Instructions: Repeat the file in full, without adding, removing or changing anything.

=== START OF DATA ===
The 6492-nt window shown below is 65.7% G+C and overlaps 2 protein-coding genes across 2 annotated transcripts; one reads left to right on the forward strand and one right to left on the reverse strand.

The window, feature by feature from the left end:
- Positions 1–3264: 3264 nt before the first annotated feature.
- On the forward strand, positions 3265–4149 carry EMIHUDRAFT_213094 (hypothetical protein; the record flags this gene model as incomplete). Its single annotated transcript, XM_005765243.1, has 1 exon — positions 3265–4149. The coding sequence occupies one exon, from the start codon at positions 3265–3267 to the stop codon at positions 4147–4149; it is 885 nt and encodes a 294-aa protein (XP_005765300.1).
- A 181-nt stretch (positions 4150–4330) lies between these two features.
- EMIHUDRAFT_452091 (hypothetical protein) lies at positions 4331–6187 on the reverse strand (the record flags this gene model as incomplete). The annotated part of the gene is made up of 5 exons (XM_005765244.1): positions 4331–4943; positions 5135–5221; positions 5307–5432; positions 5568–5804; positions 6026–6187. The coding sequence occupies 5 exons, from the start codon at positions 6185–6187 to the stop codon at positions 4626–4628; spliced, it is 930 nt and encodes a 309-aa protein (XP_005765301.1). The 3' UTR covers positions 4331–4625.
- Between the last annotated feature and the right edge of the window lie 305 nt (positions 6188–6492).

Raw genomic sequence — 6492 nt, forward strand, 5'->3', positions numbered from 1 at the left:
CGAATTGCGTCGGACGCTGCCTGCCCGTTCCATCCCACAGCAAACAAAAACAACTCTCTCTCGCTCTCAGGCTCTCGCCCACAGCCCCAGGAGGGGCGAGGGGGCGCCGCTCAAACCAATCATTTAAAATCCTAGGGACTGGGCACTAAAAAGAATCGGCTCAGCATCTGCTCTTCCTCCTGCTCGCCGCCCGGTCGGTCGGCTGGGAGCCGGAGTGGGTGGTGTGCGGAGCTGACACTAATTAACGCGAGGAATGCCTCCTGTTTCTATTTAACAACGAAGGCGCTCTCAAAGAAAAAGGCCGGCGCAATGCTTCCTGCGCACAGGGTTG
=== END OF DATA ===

The 6492-nt window shown below is 65.7% G+C and overlaps 2 protein-coding genes across 2 annotated transcripts; one reads left to right on the forward strand and one right to left on the reverse strand.

The window, feature by feature from the left end:
- Positions 1–3264: 3264 nt before the first annotated feature.
- On the forward strand, positions 3265–4149 carry EMIHUDRAFT_213094 (hypothetical protein; the record flags this gene model as incomplete). Its single annotated transcript, XM_005765243.1, has 1 exon — positions 3265–4149. The coding sequence occupies one exon, from the start codon at positions 3265–3267 to the stop codon at positions 4147–4149; it is 885 nt and encodes a 294-aa protein (XP_005765300.1).
- A 181-nt stretch (positions 4150–4330) lies between these two features.
- EMIHUDRAFT_452091 (hypothetical protein) lies at positions 4331–6187 on the reverse strand (the record flags this gene model as incomplete). The annotated part of the gene is made up of 5 exons (XM_005765244.1): positions 4331–4943; positions 5135–5221; positions 5307–5432; positions 5568–5804; positions 6026–6187. The coding sequence occupies 5 exons, from the start codon at positions 6185–6187 to the stop codon at positions 4626–4628; spliced, it is 930 nt and encodes a 309-aa protein (XP_005765301.1). The 3' UTR covers positions 4331–4625.
- Between the last annotated feature and the right edge of the window lie 305 nt (positions 6188–6492).

Raw genomic sequence — 6492 nt, forward strand, 5'->3', positions numbered from 1 at the left:
CGAATTGCGTCGGACGCTGCCTGCCCGTTCCATCCCACAGCAAACAAAAACAACTCTCTCTCGCTCTCAGGCTCTCGCCCACAGCCCCAGGAGGGGCGAGGGGGCGCCGCTCAAACCAATCATTTAAAATCCTAGGGACTGGGCACTAAAAAGAATCGGCTCAGCATCTGCTCTTCCTCCTGCTCGCCGCCCGGTCGGTCGGCTGGGAGCCGGAGTGGGTGGTGTGCGGAGCTGACACTAATTAACGCGAGGAATGCCTCCTGTTTCTATTTAACAACGAAGGCGCTCTCAAAGAAAAAGGCCGGCGCAATGCTTCCTGCGCACAGGGTTG